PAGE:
In English

STK25 A new regulator of the risk of metabolic liver disease and cardiovascular disease risk

Elin Magnusson
Göteborg : Chalmers tekniska högskola, 2018. 42 s.
[Examensarbete på avancerad nivå]

Cardiovascular diseases (CVDs) are today the leading cause of death, accounting for 31% of all deaths globally. Recently, attention has focused on the importance of non-alcoholic fatty liver disease (NAFLD) and non-alcoholic steatohepatitis (NASH) in the development and progression of CVDs. Recent studies, by the research group of Assoc. Prof. Margit Mahlapuu, Gothenburg University, have identified serine/threonine kinase 25 (STK25), a protein belonging to the sterile 20 kinase superfamily, as a key regulator of liver lipid metabolism, whole-body glucose and insulin homeostasis, and the progression of NAFLD/NASH, based on results from well-characterized patient populations, cultured human cells and unique mouse models. The aim of this project proposal is to elucidate the integrated molecular mechanisms linking NAFLD/NASH to CVD, with the focus on the novel mediator STK25. Importantly, the study has a potential to lay a scientific basis to reduce CVD risks and to find novel therapeutic strategies for its treatment. The role of STK25 in the plaque progression of atherosclerosis was studied using Stk25 transgenic (TG) and knockout (KO) mice with low-density lipoprotein receptor (LDLR) deficiency induced through a single injection of recombinant adeno-associated virus (rAAV) encoding gain-of-function mutant of proprotein convertase subtilisin/kexin type 9 (PCSK9), combined with an atherogenic western-type diet. The plaque maturation and lesion area were evaluated by histological studies in aortic root sections together with measurements of NASH progression in liver samples. Stk25 TG mice displayed an increase in lesion area, plaque maturation, inflammatory response as well as more advanced NASH, compared to their corresponding wildtype (WT) littermates. Reciprocally, Stk25 KO mice demonstrated decreased plaque formation, aggravated lesions and less signs of NASH, compared to their corresponding WT littermates. The results of this project provide evidence that STK25 plays an important part in the progression of atherosclerosis due to excess dietary intake. Further studies are needed to understand the upstream regulators, and the downstream targets, in the signalling pathway of STK25.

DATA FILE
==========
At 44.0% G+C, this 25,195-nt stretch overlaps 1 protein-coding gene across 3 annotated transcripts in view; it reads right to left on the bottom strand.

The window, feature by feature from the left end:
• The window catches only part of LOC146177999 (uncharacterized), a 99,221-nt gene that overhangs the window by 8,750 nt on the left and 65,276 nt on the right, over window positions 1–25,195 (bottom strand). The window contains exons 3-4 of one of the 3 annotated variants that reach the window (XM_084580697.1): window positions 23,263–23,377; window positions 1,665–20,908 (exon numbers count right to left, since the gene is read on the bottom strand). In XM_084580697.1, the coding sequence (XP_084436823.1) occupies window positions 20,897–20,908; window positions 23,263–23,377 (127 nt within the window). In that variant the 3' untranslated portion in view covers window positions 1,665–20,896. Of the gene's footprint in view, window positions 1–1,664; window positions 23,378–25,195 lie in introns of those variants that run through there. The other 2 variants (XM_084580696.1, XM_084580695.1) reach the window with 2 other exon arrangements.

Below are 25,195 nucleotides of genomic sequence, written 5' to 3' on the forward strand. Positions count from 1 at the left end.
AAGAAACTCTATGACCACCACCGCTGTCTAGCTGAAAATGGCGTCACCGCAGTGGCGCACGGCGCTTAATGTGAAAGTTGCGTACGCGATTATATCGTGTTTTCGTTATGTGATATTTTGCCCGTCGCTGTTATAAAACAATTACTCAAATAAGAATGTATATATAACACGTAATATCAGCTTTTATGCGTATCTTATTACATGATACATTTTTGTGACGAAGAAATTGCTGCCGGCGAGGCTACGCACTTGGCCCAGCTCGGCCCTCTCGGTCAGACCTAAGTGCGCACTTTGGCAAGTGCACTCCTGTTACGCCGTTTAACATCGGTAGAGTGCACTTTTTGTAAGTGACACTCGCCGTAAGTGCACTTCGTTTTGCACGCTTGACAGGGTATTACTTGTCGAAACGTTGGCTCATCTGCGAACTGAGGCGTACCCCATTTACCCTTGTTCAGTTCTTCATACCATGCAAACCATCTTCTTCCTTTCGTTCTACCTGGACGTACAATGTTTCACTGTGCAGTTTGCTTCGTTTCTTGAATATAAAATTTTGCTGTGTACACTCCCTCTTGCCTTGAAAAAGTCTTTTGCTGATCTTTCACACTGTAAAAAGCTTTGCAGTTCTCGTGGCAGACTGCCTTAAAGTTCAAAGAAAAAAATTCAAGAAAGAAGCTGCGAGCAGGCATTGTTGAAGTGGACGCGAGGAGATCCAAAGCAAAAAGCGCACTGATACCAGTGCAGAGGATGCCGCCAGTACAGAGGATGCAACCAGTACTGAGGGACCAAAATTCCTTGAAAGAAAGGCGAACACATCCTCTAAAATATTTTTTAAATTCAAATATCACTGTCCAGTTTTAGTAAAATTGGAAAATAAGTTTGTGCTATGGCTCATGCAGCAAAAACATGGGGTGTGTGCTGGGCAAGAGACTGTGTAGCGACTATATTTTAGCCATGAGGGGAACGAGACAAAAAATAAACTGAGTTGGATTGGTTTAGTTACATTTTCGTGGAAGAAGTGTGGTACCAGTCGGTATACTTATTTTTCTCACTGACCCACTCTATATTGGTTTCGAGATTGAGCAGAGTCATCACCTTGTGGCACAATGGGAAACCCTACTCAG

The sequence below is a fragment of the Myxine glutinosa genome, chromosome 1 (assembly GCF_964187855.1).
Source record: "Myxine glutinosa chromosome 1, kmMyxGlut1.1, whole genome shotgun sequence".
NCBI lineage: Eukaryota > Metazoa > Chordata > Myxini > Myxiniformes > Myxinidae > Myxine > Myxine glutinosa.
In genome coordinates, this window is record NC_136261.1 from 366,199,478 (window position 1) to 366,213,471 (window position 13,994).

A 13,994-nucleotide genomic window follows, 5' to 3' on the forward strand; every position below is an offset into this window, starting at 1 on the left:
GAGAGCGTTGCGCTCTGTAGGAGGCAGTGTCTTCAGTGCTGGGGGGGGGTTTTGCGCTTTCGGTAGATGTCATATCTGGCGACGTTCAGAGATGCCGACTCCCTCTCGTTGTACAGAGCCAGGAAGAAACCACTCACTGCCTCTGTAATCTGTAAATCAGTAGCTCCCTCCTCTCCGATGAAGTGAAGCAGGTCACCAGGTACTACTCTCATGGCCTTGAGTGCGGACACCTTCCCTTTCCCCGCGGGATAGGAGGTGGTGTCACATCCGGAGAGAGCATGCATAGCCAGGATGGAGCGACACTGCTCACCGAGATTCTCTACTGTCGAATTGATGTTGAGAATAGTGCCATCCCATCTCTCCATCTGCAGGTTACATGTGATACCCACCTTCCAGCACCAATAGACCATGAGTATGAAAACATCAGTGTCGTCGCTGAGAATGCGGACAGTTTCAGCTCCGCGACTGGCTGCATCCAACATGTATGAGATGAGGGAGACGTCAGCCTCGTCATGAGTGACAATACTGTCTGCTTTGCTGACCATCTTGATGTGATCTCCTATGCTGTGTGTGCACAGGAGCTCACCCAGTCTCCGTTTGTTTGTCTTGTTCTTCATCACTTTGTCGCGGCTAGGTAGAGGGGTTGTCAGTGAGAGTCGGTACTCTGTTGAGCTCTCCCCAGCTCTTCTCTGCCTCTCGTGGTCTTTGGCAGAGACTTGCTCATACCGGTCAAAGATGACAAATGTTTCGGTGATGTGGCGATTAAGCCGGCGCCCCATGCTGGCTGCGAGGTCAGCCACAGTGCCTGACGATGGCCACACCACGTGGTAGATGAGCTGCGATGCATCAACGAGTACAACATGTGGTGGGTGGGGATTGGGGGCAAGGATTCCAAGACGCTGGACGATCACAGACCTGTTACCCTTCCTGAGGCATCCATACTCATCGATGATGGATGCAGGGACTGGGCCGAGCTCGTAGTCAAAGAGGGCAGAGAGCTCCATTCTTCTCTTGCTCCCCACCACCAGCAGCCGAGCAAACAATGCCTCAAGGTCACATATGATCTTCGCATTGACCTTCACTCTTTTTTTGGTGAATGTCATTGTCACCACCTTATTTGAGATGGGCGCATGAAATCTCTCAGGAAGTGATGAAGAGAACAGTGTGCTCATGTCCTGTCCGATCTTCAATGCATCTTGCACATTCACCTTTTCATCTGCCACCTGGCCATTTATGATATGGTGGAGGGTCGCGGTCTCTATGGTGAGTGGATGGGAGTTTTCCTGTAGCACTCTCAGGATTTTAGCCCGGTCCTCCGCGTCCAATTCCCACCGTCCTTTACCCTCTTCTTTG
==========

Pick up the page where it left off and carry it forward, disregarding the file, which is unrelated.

Nyckelord: STK25, cardiovascular disease, CVDs, NAFLD, NASH, PCSK9, atherosclerosis

Publikationen registrerades 2018-09-24. Den ändrades senast 2018-09-24

CPL ID: 255982

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